Jamaica should do more to protect Reggae as a Jamaican Cultural Asset.
Considering this all-white non-Jamaican music band copping the Grammy Award for Best Reggae Album at the 64th Annual GRAMMY Awards, many are left to wonder if the Jamaican government should do more regarding creating an official representative body for the genre.
The 64th Grammy Awards was held on Sunday April 3rd, 2022. There were five Jamaican nominees, including Dancehall Queen Spice, who was nominated for her debut album 10, dancehall veteran Sean Paul for his work on Live N Livin, Jesse Royal for Royal, Gramps Morgan for Positive Vibration and Reggae songstress Etana, who earned a nomination for her genre-bending project, Pamoja. The 6th nominee was a predominantly white, Virginia-based Reggae band Soldier of Jah Army, known as SOJA. This band wins the nomination for Best Reggae Album.
We clearly understand the Grammy’s are a foreign private organization. Nevertheless, many see this as a total disrespect as the all the Jamaican nominees have such good submission in the category. Many Jamaicans are wondering who this group? As no one have heard of them until last night during the Grammy’s.
There are now suggestions that the Jamaican government and the Minister of Culture, Gender, Entertainment and Sport, Hon. Olivia Grange do more regarding protecting the legacy of Jamaican music. The suggestion is and including, creating an official reggae and dancehall museum and cultural center for the genre. This includes creating an official body of representatives to speak and address issues regarding the genre.
In 2018, UNESCO Designated Reggae As ‘Intangible Cultural Heritage’ The United Nations Educational, Scientific and Cultural Organization has designated reggae music as an “intangible cultural heritage of humanity.”
This clearly means Jamaica should have a voice at the table in regard to the genre and how it is utilized, distributed and protected from a Jamaican perspective. Minister Olivia Grange in her portfolio should make sure this come to fruition.
In 2019, Japan quickly condemns Kim Kardashian for trying to trademark the name kimono for her shape wear brand. The statement to Kim Kardashian read as follows,
Ms. Kim Kardashian West
Kimono Intimates, Inc.
I am writing this letter to convey our thoughts on Kimono and ask you to re-consider your decision of using the name Kimono in your trademark.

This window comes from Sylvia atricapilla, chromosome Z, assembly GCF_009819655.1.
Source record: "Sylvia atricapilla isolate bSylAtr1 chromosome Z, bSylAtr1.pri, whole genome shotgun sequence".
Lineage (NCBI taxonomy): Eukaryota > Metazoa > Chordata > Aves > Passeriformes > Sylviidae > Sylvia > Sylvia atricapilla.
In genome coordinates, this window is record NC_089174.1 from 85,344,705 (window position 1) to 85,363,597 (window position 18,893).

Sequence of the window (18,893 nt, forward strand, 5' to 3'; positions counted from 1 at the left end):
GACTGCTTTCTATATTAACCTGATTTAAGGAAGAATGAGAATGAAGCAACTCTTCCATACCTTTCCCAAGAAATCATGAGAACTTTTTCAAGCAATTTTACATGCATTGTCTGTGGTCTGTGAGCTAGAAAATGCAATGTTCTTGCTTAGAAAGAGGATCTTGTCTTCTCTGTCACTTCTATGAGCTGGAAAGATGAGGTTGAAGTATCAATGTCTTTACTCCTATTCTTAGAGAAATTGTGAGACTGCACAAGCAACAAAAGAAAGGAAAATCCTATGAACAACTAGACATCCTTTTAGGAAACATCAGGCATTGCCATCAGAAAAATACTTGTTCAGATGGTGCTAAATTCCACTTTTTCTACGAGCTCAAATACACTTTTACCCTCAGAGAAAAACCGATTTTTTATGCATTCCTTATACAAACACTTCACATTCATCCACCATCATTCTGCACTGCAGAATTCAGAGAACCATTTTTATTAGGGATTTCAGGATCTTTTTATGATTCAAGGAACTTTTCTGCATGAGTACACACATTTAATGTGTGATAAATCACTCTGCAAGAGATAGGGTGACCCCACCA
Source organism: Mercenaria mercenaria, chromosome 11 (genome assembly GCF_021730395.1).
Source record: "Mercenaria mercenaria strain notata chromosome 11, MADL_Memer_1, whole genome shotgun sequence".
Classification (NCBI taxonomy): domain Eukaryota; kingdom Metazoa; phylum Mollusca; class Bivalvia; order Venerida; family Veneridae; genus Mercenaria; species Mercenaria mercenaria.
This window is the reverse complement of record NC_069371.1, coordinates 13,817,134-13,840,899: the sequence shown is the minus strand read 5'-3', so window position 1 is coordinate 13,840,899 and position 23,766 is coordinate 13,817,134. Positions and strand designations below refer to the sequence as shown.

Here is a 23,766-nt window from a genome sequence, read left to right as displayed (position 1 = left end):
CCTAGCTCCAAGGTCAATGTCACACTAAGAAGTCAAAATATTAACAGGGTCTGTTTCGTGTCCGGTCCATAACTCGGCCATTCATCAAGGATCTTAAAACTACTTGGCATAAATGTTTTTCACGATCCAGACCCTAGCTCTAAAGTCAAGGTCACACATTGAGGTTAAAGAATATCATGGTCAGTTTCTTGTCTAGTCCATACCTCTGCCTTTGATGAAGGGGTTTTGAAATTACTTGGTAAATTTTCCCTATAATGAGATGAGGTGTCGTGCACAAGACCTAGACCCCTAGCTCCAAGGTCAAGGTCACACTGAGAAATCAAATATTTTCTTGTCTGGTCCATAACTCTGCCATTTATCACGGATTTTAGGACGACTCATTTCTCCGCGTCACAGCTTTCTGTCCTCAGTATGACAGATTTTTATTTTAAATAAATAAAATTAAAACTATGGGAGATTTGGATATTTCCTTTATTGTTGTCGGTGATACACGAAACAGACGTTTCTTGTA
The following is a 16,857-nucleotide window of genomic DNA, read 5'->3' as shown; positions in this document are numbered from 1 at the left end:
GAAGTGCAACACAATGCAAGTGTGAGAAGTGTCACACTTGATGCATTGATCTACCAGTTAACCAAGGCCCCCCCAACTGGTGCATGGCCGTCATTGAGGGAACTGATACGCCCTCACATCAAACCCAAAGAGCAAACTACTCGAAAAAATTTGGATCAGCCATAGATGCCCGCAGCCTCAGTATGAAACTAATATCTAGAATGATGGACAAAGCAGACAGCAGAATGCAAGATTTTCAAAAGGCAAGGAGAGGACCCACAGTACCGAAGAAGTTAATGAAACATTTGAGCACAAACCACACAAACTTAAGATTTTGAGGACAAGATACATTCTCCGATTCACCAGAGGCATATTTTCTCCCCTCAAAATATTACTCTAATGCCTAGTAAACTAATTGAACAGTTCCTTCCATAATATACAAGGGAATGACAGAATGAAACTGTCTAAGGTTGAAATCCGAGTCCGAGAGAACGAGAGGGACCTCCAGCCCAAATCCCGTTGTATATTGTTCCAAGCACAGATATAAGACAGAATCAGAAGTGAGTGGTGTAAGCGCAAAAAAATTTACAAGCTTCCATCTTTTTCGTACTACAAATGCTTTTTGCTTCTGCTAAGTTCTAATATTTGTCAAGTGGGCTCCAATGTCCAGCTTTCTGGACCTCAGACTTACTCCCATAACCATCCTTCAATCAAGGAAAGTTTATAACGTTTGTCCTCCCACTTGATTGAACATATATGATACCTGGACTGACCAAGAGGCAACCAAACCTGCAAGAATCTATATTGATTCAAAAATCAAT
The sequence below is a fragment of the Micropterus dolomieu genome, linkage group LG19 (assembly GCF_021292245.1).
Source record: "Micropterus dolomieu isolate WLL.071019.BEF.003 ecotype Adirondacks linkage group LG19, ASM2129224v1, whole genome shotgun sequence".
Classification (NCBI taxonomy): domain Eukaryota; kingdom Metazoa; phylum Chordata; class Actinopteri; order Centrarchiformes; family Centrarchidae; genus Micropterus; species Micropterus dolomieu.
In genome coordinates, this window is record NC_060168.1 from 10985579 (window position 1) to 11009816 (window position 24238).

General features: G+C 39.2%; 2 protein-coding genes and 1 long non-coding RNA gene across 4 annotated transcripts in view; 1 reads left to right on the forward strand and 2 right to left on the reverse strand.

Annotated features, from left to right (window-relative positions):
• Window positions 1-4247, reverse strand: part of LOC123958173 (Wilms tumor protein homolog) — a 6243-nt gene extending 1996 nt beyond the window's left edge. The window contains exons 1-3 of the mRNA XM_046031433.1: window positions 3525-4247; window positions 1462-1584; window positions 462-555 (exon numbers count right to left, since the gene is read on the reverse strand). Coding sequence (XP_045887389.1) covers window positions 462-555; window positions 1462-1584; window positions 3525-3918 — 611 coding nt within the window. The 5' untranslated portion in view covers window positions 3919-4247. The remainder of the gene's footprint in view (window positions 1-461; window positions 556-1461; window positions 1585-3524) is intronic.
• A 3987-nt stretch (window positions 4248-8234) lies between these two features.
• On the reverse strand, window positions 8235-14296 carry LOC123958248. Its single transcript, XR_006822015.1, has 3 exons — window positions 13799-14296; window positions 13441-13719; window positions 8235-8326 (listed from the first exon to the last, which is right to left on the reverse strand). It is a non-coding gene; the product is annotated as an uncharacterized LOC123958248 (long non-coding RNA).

Kimono is a traditional ethnic dress fostered in our rich nature and history with our predecessors’ tireless endeavours and studies, and it is a culture that has been cherished and passed down with care in our living. Also, it is a fruit of craftsmanship and truly symbolizes sense of beauty, spirits and values of Japanese.
In recent years, we see not only Japanese but also many foreign tourists wearing Kimono and strolling around in Kyoto and cities in Japan. It is a proof that Kimono, that we are proud of as our traditional culture, is loved by people from around the world.
We are currently undertaking initiatives nationally to make “Kimono Culture”, symbol of our culture and spirits, registered to UNESCO’s Intangible Cultural Heritage list. We think that the names for “Kimono” are the asset shared with all humanity who love Kimono and its culture therefore they should not be monopolized.
I would like you to visit Kyoto, where many Japanese cultures including Kimono have been cherished, to experience the essence of Kimono Culture and understand our thoughts and our strong wish.
Kim Kardashian eventually changed the name of her shape wear line.
Jamaica, also, should be very strategic and vocal about how the genre is perceived. A strong representation from Jamaica will make culture vultures and impersonators think twice on how they approach the genre. Reggae music was born out of the ghettos of Kingston, Jamaica. Born from pain, oppression, love and poverty and through those experiences the culture of reggae was born. One have to experience the culture in order to be reggae. Reggae music gives a voice to the oppressed and condemns the oppressors. Reggae music have soul, a vibe, and an attitude. It speaks of love, unity and pain and it is rooted in the African consciousness. It has a spirit that only a person who experience the culture of reggae can understand. Therefore, this genre of reggae music must be protected as a Jamaican asset.